At the same time, I am waiting for my sister's first baby to decide it is time to be born.  I am in favour of babies choosing their own time to come into the world: but that doesn't make waiting any easier.  We are all beginning to jump when the phone rings.

All of us encounter times when what we have to do is wait.  The question is not how to shorten those times: some things are better when they arrive in their own time.  The question is how to live through those times in the way that satisfies us best.

I wish I knew the answer.  Or perhaps I wish I didn't know.

The key, I think, is to be intentional about waiting, to notice that we are doing it and the impact it has on us. I do not merely mean that we need to be mindful (the noticing part) but that we need to wait on purpose. When waiting becomes something we do and not something that is happening to us, we can put some boundaries on it.  This is important, because waiting can seem like a condition that spreads like wildfire, paralyzing us in lots of unrelated areas just because we are so deeply engaged in waiting.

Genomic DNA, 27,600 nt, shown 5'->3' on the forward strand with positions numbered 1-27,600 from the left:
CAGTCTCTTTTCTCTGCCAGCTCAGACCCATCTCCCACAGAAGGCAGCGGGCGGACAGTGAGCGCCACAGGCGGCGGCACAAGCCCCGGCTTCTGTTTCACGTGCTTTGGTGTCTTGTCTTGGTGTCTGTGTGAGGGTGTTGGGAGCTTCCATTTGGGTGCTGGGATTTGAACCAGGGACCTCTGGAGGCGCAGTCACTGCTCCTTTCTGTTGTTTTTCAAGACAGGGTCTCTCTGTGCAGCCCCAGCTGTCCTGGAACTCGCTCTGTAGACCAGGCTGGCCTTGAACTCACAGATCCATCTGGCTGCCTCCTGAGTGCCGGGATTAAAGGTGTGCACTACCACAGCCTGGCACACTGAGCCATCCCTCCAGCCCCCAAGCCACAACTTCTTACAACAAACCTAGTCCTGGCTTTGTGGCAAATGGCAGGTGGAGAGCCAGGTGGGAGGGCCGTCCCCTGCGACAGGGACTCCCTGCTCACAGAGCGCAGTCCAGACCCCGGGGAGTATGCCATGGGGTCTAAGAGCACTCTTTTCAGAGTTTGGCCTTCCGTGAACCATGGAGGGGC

When you wait intentionally, you can be productive in other areas.  Please don't think this means that you will necessarily be distracted or comfortable.  It might mean that: sometimes we can escape into worthwhile activity while we are waiting. But sometimes being intentional about waiting means that we will feel the way we feel while waiting - without letting it stop us from being productive in other ways.

And notice that as you wait actively - with determination if not with patience - all that effort you put into waiting makes sense.  The heightened sensory acuity (some people call it jumpiness), the muscles tensed and ready for action, the urge to move.  These are all parts of how you do waiting.  When you check in with them, you can notice that you are following through on your intention to wait and since you are on track, you can get back to doing something productive.

Like writing a blog post.

Sunday, September 04, 2011

Coyote laughter